3. Wells MB, Lang SN. Supporting Same-Sex Mothers in the Nordic Child Health Field: A Systematic Literature Review and Meta-synthesis of the Most Gender Equal Countries. Journal of Clinical Nursing. 2016;25(23-24):3469-83.
  4. Bergström M, Wells MB, Söderblom M, Ceder S, Demner E. Projektet Pappa på BVC: Barnhälsovården i Stockholms län 2013-2015. Stockholms län landsting: 2016.
  5. Wellander L, Wells MB, Feldman I. Does Prevention Pay? Costs and Potential Cost-savings of School Interventions Targeting Children with Mental Health Problems. Journal of Mental Health Policy and Economics. 2016;19(2):91-101.

Technically, #2 came out in December of 2015, and therefore I reported it last year. In addition, #4 is a Swedish report, not a peer-review article. So I had three new peer-review articles published in 2016; two of which were meta-sythenses. While many postdocs may have more publications in a year, I was quite proud for two reasons: 1) it takes a PhD student four years to publish 3 papers and one manuscript, so having recently received my PhD the year before, I liked the idea of doing a “PhD” in one year and 2) I just had my first child in January 2016, and so it was a hectic year with a nice parenting learning curve on top of juggling full time work and commuting from Uppsala to Stockholm daily.

I took a course on how to conduct Systematic Reviews and Meta-analyses, but quickly learned that most studies completed in the child health field are qualitative in nature. Therefore, I independently learned about meta-syntheses and meta-ethnographies, and then completed two articles using these methods. I was very proud of these articles because 1) I learned a method and completed it on my own (for one of the articles) and 2) I was able to contribute a larger voice to how parents are and are not supported in the Nordic and Swedish child health fields, respectively.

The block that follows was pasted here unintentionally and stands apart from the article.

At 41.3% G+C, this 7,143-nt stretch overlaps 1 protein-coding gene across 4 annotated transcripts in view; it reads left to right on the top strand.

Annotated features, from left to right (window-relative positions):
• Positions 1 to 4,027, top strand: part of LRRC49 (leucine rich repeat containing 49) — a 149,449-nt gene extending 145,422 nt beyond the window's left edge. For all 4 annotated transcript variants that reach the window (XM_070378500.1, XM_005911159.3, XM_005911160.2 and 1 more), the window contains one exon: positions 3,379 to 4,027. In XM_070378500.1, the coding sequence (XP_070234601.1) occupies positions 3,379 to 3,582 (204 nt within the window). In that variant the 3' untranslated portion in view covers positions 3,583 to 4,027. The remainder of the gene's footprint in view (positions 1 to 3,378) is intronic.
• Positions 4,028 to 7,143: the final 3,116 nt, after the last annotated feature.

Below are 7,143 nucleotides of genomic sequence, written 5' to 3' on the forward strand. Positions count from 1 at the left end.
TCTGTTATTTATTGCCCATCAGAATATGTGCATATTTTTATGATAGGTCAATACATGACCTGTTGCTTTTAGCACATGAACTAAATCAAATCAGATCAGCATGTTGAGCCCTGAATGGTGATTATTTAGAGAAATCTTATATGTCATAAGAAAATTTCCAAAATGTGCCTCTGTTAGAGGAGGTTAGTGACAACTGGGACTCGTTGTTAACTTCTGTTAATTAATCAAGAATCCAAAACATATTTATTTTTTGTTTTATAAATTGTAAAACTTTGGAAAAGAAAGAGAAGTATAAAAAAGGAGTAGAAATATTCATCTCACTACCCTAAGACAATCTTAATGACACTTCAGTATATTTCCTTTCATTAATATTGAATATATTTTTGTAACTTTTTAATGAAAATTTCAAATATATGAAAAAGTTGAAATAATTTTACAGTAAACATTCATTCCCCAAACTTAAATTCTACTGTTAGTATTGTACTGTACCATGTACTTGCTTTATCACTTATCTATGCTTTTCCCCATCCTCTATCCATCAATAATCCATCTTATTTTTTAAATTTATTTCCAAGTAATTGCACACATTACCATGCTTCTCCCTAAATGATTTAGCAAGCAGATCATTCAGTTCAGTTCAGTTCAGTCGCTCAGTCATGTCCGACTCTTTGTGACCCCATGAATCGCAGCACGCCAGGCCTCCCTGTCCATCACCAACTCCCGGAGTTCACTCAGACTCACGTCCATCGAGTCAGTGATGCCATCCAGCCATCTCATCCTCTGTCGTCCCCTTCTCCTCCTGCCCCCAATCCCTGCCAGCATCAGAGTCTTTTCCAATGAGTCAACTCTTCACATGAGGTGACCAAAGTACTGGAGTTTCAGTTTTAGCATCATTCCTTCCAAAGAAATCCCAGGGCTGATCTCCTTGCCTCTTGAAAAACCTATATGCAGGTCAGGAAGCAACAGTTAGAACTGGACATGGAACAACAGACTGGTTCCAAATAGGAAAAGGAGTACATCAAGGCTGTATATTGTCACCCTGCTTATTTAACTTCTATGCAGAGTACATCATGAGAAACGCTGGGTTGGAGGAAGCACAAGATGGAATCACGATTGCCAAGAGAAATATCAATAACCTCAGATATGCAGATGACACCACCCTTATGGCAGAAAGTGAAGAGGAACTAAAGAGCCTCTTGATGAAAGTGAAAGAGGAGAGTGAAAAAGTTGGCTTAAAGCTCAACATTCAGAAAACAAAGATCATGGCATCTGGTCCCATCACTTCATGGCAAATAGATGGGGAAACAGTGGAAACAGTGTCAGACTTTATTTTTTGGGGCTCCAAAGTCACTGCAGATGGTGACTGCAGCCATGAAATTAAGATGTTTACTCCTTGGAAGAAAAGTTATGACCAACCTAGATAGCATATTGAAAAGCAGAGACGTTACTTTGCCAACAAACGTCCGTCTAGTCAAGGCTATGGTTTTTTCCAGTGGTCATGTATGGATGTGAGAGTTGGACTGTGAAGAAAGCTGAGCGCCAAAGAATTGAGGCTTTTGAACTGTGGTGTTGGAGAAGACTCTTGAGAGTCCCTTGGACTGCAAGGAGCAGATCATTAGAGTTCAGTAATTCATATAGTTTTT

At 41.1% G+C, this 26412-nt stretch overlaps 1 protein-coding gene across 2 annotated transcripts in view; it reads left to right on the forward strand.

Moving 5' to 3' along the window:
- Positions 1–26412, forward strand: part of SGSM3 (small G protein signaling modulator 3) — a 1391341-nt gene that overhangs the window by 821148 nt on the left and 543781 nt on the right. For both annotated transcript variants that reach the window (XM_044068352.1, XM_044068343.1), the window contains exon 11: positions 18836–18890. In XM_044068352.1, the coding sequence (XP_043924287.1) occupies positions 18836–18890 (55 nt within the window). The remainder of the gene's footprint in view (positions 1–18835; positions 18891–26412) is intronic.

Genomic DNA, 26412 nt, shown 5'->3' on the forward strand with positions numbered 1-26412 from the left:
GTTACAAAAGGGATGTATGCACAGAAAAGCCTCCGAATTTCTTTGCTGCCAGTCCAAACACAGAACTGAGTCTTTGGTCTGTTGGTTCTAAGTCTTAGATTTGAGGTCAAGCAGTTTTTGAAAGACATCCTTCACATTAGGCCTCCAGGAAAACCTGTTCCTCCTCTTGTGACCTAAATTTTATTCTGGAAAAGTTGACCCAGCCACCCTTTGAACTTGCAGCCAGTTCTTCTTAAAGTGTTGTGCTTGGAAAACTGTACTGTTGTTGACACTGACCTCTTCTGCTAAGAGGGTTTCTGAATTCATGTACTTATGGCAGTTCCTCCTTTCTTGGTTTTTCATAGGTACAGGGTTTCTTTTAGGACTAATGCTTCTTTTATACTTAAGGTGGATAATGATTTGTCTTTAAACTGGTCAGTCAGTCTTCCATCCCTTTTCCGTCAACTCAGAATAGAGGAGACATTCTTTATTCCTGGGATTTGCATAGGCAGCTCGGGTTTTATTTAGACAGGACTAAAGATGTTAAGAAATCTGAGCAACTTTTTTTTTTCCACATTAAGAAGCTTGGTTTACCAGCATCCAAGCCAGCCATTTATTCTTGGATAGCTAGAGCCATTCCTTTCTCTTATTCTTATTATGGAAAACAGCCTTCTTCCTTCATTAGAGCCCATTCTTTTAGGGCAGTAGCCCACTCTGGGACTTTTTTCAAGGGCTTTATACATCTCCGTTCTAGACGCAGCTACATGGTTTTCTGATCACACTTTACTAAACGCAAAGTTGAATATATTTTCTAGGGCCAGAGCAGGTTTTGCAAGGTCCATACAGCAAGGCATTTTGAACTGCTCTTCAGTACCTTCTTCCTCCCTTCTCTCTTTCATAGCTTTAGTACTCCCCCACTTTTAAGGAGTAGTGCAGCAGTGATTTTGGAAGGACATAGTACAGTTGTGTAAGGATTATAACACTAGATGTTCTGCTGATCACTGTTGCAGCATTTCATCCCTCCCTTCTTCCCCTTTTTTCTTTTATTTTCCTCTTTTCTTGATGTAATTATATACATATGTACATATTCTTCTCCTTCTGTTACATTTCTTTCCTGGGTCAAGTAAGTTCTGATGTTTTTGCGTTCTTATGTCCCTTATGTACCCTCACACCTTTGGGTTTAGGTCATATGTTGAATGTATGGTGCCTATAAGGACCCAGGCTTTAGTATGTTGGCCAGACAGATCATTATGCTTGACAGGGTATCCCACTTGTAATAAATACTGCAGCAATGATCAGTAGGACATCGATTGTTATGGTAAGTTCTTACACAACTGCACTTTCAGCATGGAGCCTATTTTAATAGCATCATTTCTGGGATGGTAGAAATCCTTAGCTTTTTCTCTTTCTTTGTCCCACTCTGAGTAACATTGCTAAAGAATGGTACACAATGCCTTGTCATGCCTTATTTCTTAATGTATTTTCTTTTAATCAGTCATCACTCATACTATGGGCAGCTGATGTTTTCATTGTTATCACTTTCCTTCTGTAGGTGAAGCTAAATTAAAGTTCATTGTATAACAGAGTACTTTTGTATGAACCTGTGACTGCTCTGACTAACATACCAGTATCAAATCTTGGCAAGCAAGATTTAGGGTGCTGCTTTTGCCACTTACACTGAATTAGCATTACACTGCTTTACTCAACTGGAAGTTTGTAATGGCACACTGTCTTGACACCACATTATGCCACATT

It wasn’t only me who was proud–apparently other researchers were also proud. For example, Dr. Hugo Lagercrantz, the editor of Acta Paediatrica, wrote about my findings in his “highlights in this issue”. Having published in Acta Paediatrica a couple of times before this, it was cool to see my research being highlighted.

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But, then they invited Dr. Sven Bremberg to write an editorial on why we should “Support fathers in the child health field“, where he springboarded his editorial based off of my article. That was super cool! To see a well-known researcher highlighting why your research is important and necessary. Boom!

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Sweden also wanted to get in on the conversation!

While I had had a few interviews before, I had my 15 minutes of fame after publishing these back-to-back literature reviews, although much more notoriety and focus was on fathers, rather than same-sex mothers, sadly.